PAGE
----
Law enforcement looking to stop heroin-addicted drivers

Law enforcement looking to stop heroin-addicted drivers

BY THE NUMBERS

Overdose deaths in Butler and Warren counties:

Butler County

2014: 137 deaths

2015*: 115 deaths

Warren County

2014: 42 deaths

2015*: 31 deaths

*January through June 2015

Source: Butler, Warren county coroner’s offices

Driving while impaired has now reached a new low — or high — depending on how one chooses to look at it.

For law enforcement, the heroin scourge that has Butler County and the country battling with addiction, is posing a new threat: drivers shooting up as they attempt to navigate the highways and streets in residential neighborhoods.

“The problem is everywhere, and we are seeing more people getting high on heroin…shooting up while driving,” said Sgt Ed Buns of the Hamilton Police Department. “Last week, we responded to two accidents we know for sure were heroin-related.”

The nature of what happened is quite surprising, police say.

“The driver passed out while the car was in gear, and he was doing circles in the roadway. He had the car in reverse and was doing circles in the street. He still had the needle in his arm when officers got there.”

Buns has loads of information littered across his desk regarding the latest “driving while drugged up” situation that law enforcement is dealing with. He explained that some of those addicted drivers have a false sense of indignation when they get caught.

“The woman drove her car onto the sidewalk on Belle Avenue,” he said. “She hit a fire hydrant and a stop sign and then went across Dixie Highway and hit a utility pole. Witnesses said it looked like she was having a seizure. She told officers and medics that she had been smoking synthetic marijuana because it couldn’t be tracked. They found a pipe in her car.”

Buns has been in law enforcement for 36 years, 32 of those in Hamilton. He said the battle now is to keep folks from shooting up while driving, but also to help the communities around the county battle the drug problem.

“It is cutting across all demographics and all parts of every community,” he said. “When a squad goes out on a run, you just assume it is heroin-related.”

Seeing these types of cases is believing for Buns.

“Last month I was out on the street and a call came in and I was close by so I followed up,” he said. “An older, bigger guy was laying on floor; he had been eating SpaghettiOs. The medics hit him with narcan, and he comes right up and admitted he had been doing heroin.”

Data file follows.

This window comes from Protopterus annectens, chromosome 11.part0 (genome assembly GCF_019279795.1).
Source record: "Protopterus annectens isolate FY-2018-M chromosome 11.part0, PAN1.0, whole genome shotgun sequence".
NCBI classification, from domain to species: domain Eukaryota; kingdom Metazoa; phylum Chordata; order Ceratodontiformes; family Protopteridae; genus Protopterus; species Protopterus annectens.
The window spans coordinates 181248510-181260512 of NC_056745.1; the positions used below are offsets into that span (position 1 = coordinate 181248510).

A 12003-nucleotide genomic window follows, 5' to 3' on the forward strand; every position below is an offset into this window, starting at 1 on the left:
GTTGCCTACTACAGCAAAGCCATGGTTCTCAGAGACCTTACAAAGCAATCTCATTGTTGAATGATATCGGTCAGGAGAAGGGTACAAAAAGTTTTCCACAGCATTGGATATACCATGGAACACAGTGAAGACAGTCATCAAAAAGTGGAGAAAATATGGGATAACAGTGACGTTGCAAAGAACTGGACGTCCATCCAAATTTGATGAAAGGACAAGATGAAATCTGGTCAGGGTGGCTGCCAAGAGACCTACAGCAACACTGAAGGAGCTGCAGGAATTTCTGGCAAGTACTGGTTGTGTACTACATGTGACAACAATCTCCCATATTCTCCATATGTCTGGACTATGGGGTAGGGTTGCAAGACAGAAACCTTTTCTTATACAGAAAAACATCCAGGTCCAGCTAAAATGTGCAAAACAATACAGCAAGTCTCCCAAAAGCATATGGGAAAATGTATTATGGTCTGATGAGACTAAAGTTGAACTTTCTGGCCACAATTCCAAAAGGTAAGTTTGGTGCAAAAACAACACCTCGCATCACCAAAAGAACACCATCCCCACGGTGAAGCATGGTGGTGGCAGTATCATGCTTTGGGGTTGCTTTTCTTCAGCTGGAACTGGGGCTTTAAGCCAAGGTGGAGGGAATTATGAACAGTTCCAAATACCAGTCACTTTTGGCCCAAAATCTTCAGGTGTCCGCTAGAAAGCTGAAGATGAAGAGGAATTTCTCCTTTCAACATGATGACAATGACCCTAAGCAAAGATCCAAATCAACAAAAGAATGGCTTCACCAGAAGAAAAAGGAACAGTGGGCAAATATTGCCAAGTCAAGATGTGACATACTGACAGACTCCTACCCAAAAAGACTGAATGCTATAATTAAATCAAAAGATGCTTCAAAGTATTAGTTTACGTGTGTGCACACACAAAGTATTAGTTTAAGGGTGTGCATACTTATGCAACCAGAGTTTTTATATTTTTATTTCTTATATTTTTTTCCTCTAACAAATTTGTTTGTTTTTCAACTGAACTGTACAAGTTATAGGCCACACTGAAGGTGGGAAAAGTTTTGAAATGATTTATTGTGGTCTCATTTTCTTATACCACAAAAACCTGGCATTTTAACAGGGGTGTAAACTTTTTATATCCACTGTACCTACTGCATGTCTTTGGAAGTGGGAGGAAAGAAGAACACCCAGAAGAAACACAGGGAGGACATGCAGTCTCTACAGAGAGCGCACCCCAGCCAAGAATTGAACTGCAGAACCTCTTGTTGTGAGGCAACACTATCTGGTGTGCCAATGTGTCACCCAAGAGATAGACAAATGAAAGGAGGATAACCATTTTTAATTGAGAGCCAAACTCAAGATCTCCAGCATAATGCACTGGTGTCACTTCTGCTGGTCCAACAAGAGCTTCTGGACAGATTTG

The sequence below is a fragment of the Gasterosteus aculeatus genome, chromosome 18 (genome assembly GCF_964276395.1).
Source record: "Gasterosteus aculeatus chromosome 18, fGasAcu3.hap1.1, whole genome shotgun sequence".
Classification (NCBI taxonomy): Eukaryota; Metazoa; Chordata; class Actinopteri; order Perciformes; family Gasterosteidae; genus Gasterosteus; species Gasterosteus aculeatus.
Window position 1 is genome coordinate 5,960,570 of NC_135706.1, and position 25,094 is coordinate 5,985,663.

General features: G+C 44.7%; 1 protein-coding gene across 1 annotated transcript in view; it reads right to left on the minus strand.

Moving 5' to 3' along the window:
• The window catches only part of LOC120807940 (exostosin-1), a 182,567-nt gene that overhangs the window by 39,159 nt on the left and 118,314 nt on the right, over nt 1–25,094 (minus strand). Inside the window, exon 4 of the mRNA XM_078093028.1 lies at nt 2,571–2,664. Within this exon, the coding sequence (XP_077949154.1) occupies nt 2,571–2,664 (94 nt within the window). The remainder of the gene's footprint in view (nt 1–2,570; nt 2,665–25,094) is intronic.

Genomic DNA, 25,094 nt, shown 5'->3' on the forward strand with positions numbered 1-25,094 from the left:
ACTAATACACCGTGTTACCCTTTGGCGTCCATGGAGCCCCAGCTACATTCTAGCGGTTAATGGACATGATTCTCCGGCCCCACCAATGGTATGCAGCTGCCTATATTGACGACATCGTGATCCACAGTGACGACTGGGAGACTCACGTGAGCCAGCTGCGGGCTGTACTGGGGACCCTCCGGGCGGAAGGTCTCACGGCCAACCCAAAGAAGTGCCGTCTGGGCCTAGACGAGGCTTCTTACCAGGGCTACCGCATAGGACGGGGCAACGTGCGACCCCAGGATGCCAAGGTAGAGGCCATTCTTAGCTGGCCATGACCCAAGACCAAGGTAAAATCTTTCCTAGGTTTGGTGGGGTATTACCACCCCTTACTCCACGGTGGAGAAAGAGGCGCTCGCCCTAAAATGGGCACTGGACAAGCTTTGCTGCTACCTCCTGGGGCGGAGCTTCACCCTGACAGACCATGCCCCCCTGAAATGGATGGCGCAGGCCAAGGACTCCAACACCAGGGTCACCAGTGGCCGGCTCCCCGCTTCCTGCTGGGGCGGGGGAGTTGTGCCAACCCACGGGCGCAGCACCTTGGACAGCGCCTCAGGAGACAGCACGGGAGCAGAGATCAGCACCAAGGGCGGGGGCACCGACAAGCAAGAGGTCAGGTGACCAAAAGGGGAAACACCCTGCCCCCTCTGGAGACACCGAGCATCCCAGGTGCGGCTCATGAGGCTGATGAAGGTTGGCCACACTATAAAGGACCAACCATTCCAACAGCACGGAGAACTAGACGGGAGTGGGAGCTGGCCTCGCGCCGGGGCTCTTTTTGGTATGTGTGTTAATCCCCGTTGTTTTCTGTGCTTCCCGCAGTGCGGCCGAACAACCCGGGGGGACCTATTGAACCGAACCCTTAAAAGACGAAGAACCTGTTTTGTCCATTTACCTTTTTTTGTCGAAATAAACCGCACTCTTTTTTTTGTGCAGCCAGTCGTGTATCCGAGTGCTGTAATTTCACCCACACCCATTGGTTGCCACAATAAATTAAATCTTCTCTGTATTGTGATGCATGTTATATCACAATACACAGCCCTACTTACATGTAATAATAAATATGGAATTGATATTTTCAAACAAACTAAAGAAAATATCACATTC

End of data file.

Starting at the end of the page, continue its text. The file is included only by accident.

Hamilton police Officer Eric Taylor has been monitoring the drug activity and those who pose a threat in and around the city in the drug trade.

“Heroin is destroying families and also the addicts are putting other people at risk,” Taylor explained. “Officers have seen drivers passed out at stop lights after using the drug with their car still in gear. The problem is a serious one, and it is nationwide.”

Taylor added that officers find themselves at risk when trying to arrest heroin suspects after traffic or drug busts because of the needles or syringes present.

“A lot of officers can get stuck by the needles and several have been when making an arrest,” he said. “I had a situation when I had to subdue a woman on a drug case and she slipped on a sheet of ice and cut herself and I received a cut too. An exposed wound with an infected person you come into contact with is a very dangerous and scary situation.”

For Taylor, he was fortunate to have been cleared medically, but his point is well-taken about the dangers of dealing with those under the influence of heroin.

“We really need to educate people on the signs and symptoms of recognizing heroin addiction so they can help loved ones…You have to see the symptoms and try to get them help,” he said. “I was dealing with a 63-year-old veteran who had been addicted for 40 years, and his veins had just about vanished.”

According to the Butler County Coroner’s Office, 85 people have lost their lives in heroin-related deaths in the first six months of 2015 — an increase of 29 deaths during the same time period in 2014.

Taylor and Buns said they were happy Hamilton police are now officially part of a new program aimed at helping get drug addicts treatment.

Wednesday morning Police Chief Craig Bucheit met with Jennifer Mason, a paramedic and Emergency Medical Services coordinator with Fort Hamilton Hospital to discuss and officially launch F.O.R.T. — or Fort’s Opiate Recovery Taskforce — which is modeled off a program launched in July by Colerain Twp. to proactively help drug addicts open to treatment.

“F.O.R.T. is a collaborative effort that allows us to identify overdose victims and intervene to help stem the overwhelming tide of repeat offenders,” Bucheit said. “It’s no secret that heroin addiction is destroying lives and families in every community in Butler County. I want to be abundantly clear that we will be relentless in our pursuit of those who profit from the misery and destruction sown by selling heroin.”

Weather and Traffic